Not only is this article

Not only is this article staggeringly lacking in any real feminist analysis but has also been badly researched (actually, did you do any research at all?). Scottish Women's Aid is a separate entity from the English Women's Aid organisation that you reference and had nothing to do with the Knightly ad.

I'm impressed that SWA has taken the difficult route and actually stood firm on it's beliefs, despite hugely negative media coverage and pressure (and now negative coverage by so called feminst blogs..). Commercial sexual exploitation is a huge issue for feminists and the calendar -albeit produced with the best of intentions - is at the beginning end of the continuum of sexually exploitatative material.

Do you have anything to say on the incredible work that Scottish Women's Aid, and the local groups in the Women's Aid network across Scotland, have done to raise awareness of the issue of domestic abuse and to support women and children who have experienced abuse?

A clue that you're getting your feminism badly wrong is when the most hideously misogynist prick that you could ever encounter says he's a feminist cos those chicks are into porn and shit. Thank you for giving us sex work instead of prostitution, bdsm as transgressive sex and pornography as empowerment. Really. Thanks. Another fucking hundred years or so of activism might begin to repair the damage.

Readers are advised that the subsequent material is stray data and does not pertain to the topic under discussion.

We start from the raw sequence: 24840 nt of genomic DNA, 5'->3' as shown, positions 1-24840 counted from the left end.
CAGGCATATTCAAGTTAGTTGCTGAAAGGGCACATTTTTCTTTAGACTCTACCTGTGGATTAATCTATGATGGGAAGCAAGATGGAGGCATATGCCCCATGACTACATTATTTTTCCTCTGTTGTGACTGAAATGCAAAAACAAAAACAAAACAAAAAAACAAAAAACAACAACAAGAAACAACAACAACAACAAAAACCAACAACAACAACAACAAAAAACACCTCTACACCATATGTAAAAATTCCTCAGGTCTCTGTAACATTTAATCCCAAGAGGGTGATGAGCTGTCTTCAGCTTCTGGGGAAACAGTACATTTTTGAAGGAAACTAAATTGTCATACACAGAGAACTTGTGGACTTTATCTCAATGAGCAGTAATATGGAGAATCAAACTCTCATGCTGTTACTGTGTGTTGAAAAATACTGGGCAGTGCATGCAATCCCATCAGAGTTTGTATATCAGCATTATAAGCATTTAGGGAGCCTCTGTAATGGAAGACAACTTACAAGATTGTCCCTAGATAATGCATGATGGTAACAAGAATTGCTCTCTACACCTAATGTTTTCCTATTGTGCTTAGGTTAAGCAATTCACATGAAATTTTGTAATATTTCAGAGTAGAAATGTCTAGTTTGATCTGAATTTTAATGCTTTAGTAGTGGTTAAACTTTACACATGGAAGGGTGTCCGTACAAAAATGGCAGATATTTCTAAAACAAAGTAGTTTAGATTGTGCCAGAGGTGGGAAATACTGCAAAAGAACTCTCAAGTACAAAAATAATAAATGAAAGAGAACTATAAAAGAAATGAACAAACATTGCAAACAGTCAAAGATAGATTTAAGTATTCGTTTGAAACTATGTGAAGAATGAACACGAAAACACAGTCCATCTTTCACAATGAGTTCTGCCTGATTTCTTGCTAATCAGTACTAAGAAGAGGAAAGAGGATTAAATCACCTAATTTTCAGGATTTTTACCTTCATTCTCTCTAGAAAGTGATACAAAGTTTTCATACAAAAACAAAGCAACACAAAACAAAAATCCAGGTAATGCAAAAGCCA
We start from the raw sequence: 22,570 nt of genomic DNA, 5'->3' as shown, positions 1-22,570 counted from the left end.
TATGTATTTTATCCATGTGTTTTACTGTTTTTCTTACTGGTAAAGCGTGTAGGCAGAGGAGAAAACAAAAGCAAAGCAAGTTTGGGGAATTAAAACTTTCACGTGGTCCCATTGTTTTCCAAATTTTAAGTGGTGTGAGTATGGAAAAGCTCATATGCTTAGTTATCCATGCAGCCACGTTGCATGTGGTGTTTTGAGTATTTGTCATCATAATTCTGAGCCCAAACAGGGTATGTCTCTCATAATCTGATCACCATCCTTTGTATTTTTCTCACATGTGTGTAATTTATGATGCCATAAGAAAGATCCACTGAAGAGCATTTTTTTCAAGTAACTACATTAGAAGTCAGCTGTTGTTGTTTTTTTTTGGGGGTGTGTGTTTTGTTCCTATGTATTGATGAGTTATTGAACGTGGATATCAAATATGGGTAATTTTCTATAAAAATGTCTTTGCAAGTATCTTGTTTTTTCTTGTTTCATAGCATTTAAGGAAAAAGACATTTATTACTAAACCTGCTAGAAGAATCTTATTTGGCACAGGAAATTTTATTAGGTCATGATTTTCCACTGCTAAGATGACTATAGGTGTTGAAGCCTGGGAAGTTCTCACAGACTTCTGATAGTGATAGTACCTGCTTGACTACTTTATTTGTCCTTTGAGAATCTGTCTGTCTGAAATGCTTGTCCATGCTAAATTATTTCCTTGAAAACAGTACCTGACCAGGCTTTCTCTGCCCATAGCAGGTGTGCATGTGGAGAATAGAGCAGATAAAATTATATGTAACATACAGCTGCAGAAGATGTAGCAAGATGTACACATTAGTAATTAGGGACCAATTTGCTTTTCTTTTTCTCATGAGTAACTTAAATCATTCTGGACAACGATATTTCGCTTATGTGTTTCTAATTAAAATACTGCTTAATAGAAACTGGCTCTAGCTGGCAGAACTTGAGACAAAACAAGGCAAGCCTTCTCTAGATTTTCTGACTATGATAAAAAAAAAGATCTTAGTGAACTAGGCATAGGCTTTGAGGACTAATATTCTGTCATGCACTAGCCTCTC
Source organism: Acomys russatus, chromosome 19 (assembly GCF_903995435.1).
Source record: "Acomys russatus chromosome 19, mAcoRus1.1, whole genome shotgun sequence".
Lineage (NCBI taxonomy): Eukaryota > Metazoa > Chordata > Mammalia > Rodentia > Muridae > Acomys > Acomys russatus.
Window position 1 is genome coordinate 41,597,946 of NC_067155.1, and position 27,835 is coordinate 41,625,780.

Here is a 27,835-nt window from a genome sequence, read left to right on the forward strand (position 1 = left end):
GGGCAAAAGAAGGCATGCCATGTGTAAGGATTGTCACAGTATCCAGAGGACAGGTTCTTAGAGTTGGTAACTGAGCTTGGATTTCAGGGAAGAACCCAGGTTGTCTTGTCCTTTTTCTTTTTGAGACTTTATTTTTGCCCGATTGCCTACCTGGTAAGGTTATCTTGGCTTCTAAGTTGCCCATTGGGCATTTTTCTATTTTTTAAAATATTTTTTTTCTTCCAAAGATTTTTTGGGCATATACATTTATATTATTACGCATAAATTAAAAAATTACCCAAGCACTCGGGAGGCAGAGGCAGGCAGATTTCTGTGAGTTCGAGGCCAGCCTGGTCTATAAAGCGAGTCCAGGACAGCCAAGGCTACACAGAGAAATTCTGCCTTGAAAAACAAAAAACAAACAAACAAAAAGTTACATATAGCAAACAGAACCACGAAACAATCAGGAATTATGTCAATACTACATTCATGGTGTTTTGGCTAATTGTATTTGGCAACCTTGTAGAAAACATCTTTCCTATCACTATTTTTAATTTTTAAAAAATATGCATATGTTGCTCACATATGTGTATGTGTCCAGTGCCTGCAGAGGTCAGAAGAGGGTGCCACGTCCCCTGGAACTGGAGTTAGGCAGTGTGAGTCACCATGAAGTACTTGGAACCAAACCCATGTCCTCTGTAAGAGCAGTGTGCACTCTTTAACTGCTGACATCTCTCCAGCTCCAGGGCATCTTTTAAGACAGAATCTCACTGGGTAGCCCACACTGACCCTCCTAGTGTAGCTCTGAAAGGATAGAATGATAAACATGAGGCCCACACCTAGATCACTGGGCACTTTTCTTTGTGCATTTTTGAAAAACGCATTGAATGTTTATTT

im with swa on this one..i

im with swa on this one..i think that we need to take a stand when we can. if this particular organization feels strongly enough to deny a donation at a time when they so desperately need it, in the name of integrity, this is an org with a backbone...my personal interpretation of the calendar is : its ok for us to use or bodies, and our skin, and all that suggestive nudity implies when its for a "good cause", but don't you dare objectify us elsewhere"..? am i missing something?


Mandy Van Deven, I get what you're saying, and I agree with you in the most part, but I think there is an answer to your question "where is the line between exploitation and self-empowerment?" - and that is, it's socially determined by the construction of meanings for different acts.
So, as you rightly point out, for "people whose bodies aren't seen as beautiful" nakedness can be a feminist act, because it serves as a challenge to the social ideal of beauty. But, when these women (choose to) do a naked calender the (feminist) value of that act is debatable due to the understandings we have about calendars featuring naked women! That sounds a little muddled up, but I think I'm trying to say, if these women had made a calendar featuring naked underwear models instead of themselves, we wouldn't think it was empowering. We'd probably think these images were aimed at the male consumer/calendar-buyer/viewer. But the only visible difference between a model posing for a naked calendar, and a hairdresser doing the same, is the extent to which the woman in question conforms to the aforementioned social ideal of beauty. And from what I have seen, these women are quite conventional looking (in terms of legs waxed, made up etc). Which is totally fine, but you can't call it empowering. It accepts the social ideal of beauty; which, as another commenter mentioned, is just the tip of the iceberg of sexualising/objectifying women's bodies. So it's at least a bit problematic.